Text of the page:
Various exciting initiatives have sprouted in the field of environment this year. Three of them in particular have shown extraordinary ambition and dynamism, in the various fields of sustainable agriculture, climate change and the preservation of biodiversity.
Nawaya (intention, seed or nucleus in Arabic) is an initiative launched by a team of young “green” Egyptians — Sarah al-Sayed, Adam Molyneux-Berry and Laura Tabet — who are proponents of sustainable agriculture to co-create self-reliant, bottom-up and resilient rural communities in Egypt.
Co-creation, the Nawaya team believes, occurs when they work in partnership with communities in order to determine local needs. Their working approach has three steps: community participation in program design, education and training, and hands-on prototyping.
Convinced that we learn best when physically engaged, throughout the year Nawaya has organized several compost workshops with farmers and city dwellers alike, as well as workshops on sustainable design.
They have also initiated a campaign to throw seed balls — a mix of clay, compost and seeds — all over Cairo to boost food production in urban spaces.
Their plans for the next year include organizing courses on biological water filtration, natural pest and disease control for crops, water and energy sufficiency, animal and crop rotation systems and natural buildings.
The National Coalition on Climate Change
To address the issue of climate change, two renowned environmentalists, Lama El Hatow (IndyAct, Water Institute of the Nile) and Sarah Rifaat (350.org), created the National Coalition on Climate Change for Egypt.
The coalition brought together a diverse range of biogas experts, sanitation specialists, green energy students, anti-nuclear campaigners, Nile river researchers, hydroponics developers, urban planners, bike aficionados and coral reef conservationists.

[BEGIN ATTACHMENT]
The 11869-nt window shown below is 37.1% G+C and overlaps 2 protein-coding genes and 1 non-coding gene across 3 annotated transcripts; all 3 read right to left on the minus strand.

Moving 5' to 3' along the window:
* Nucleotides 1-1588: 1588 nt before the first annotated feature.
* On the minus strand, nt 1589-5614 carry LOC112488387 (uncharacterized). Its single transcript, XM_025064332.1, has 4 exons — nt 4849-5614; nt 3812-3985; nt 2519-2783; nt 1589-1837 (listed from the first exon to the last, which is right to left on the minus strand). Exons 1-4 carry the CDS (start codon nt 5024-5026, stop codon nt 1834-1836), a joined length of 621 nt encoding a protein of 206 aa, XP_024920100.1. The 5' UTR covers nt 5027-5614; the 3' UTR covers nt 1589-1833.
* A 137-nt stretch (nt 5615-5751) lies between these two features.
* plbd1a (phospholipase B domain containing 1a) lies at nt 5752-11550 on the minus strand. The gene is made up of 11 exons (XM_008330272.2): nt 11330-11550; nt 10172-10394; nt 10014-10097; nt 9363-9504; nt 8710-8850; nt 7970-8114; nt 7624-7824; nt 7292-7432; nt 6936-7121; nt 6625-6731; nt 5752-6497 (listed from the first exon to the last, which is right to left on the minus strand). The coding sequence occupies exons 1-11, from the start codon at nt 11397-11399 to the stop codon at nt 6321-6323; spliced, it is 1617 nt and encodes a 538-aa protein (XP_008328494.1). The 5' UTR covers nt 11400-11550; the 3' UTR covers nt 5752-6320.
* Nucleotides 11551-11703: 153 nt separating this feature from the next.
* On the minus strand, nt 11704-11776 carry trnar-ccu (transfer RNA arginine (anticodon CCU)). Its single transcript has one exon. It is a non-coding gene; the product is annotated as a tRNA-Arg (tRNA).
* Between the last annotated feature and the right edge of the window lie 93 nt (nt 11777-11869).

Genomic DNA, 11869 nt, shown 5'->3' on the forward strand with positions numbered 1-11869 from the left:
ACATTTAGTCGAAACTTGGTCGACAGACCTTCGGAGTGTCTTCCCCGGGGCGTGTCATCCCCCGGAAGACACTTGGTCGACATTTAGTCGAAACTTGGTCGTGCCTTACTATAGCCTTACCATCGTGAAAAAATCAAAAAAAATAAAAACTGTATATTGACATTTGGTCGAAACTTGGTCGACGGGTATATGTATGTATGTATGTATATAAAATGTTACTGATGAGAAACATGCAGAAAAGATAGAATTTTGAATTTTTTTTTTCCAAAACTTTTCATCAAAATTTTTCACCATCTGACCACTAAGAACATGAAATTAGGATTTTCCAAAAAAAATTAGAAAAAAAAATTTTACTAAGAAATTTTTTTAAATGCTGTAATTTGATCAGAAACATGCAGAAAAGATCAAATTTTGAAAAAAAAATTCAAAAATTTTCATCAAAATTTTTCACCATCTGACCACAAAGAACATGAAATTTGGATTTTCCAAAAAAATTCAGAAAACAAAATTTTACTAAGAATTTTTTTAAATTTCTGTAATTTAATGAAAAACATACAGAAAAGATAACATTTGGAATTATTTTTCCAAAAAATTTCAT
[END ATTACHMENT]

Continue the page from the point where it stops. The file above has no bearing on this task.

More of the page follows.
In its first meeting, the group discussed how climate change relates to the issues of urban planning, agriculture, biodiversity, energy, community development, water sanitation and public transportation, then outlined priorities for each theme.
Determined to act as a citizen platform that creates campaigns to raise awareness on climate change issues, the coalition had a second meeting in December to refine its goals.
Egypt’s share of emissions may be small when compared to developed countries (0.59 percent of global emissions), but climbing temperatures, rising sea levels, the decreasing availability of fertile soil and water evaporation have already taken a toll on Egypt’s economic, industrial and agricultural sectors. Still in its early days, the coalition has its work cut out.
The Nile Project
The Nile Project was founded in August 2011 by Egyptian ethnomusicologist Mina Girgis and Ethiopian-American singer Meklit Hadero.
They hope to create an intercultural dialogue between the peoples of the Nile Basin countries using an innovative approach that combines music, education and an enterprise platform. Aswan will witness the Nile Project’s first event in January, when participants will have the opportunity to see the river in a new light, and not simply as a waterway.
Girgis explains that the Nile is a living organism that holds together a complex network of interrelated ecosystems on which tilapias, egrets, crocodiles and papyrus are as dependent as humans for their survival.
“I really think the project will provide a good platform for cultivating the critical connections necessary to create a new reality with our environment,” Girgis adds, “and an opportunity to think together and take a leap into a more sustainable Nile future.”
The Nile Project is also an invitation to work together to understand the Nile as one system in which fishing, irrigation, tourism and transport are intricately connected to climate change, floods, droughts and dams.
This piece was originally published in Egypt Independent's weekly print edition.